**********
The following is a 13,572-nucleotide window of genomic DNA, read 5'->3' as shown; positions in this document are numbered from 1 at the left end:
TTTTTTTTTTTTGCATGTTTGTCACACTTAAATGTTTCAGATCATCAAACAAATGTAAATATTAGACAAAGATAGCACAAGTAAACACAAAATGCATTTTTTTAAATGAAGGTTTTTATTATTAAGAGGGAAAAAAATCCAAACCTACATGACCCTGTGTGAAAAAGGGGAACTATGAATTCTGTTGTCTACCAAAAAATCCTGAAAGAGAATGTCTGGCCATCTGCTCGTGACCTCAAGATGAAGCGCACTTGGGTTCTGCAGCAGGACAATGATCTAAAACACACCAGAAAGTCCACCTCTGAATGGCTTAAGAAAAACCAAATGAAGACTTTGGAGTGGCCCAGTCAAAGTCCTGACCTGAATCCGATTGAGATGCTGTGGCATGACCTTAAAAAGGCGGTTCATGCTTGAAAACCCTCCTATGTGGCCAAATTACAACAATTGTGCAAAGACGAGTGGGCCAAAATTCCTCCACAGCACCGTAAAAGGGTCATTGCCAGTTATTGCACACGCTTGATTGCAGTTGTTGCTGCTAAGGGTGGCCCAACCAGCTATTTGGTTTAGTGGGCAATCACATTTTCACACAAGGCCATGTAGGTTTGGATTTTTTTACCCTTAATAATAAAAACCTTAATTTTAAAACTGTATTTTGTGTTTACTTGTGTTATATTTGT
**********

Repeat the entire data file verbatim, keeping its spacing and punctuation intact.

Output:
The following is a 13,572-nucleotide window of genomic DNA, read 5'->3' as shown; positions in this document are numbered from 1 at the left end:
TTTTTTTTTTTTGCATGTTTGTCACACTTAAATGTTTCAGATCATCAAACAAATGTAAATATTAGACAAAGATAGCACAAGTAAACACAAAATGCATTTTTTTAAATGAAGGTTTTTATTATTAAGAGGGAAAAAAATCCAAACCTACATGACCCTGTGTGAAAAAGGGGAACTATGAATTCTGTTGTCTACCAAAAAATCCTGAAAGAGAATGTCTGGCCATCTGCTCGTGACCTCAAGATGAAGCGCACTTGGGTTCTGCAGCAGGACAATGATCTAAAACACACCAGAAAGTCCACCTCTGAATGGCTTAAGAAAAACCAAATGAAGACTTTGGAGTGGCCCAGTCAAAGTCCTGACCTGAATCCGATTGAGATGCTGTGGCATGACCTTAAAAAGGCGGTTCATGCTTGAAAACCCTCCTATGTGGCCAAATTACAACAATTGTGCAAAGACGAGTGGGCCAAAATTCCTCCACAGCACCGTAAAAGGGTCATTGCCAGTTATTGCACACGCTTGATTGCAGTTGTTGCTGCTAAGGGTGGCCCAACCAGCTATTTGGTTTAGTGGGCAATCACATTTTCACACAAGGCCATGTAGGTTTGGATTTTTTTACCCTTAATAATAAAAACCTTAATTTTAAAACTGTATTTTGTGTTTACTTGTGTTATATTTGT